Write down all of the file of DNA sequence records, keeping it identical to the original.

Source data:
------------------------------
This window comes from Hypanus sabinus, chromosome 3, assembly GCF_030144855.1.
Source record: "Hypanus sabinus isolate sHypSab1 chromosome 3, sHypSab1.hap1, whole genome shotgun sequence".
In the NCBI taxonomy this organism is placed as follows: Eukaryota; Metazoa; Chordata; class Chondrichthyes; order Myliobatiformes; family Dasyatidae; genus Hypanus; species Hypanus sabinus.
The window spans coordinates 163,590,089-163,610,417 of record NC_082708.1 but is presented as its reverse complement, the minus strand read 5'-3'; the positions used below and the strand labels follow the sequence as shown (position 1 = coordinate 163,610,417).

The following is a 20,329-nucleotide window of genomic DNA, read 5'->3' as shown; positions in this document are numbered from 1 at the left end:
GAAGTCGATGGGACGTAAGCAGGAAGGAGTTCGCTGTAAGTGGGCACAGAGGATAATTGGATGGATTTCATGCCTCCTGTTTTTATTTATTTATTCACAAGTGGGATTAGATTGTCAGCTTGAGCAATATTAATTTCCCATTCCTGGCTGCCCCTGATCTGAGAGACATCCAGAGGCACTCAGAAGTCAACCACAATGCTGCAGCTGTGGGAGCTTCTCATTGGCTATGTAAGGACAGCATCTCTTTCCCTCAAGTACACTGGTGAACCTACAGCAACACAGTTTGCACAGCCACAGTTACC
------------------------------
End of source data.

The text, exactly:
This window comes from Hypanus sabinus, chromosome 3, assembly GCF_030144855.1.
Source record: "Hypanus sabinus isolate sHypSab1 chromosome 3, sHypSab1.hap1, whole genome shotgun sequence".
In the NCBI taxonomy this organism is placed as follows: Eukaryota; Metazoa; Chordata; class Chondrichthyes; order Myliobatiformes; family Dasyatidae; genus Hypanus; species Hypanus sabinus.
The window spans coordinates 163,590,089-163,610,417 of record NC_082708.1 but is presented as its reverse complement, the minus strand read 5'-3'; the positions used below and the strand labels follow the sequence as shown (position 1 = coordinate 163,610,417).

The following is a 20,329-nucleotide window of genomic DNA, read 5'->3' as shown; positions in this document are numbered from 1 at the left end:
GAAGTCGATGGGACGTAAGCAGGAAGGAGTTCGCTGTAAGTGGGCACAGAGGATAATTGGATGGATTTCATGCCTCCTGTTTTTATTTATTTATTCACAAGTGGGATTAGATTGTCAGCTTGAGCAATATTAATTTCCCATTCCTGGCTGCCCCTGATCTGAGAGACATCCAGAGGCACTCAGAAGTCAACCACAATGCTGCAGCTGTGGGAGCTTCTCATTGGCTATGTAAGGACAGCATCTCTTTCCCTCAAGTACACTGGTGAACCTACAGCAACACAGTTTGCACAGCCACAGTTACC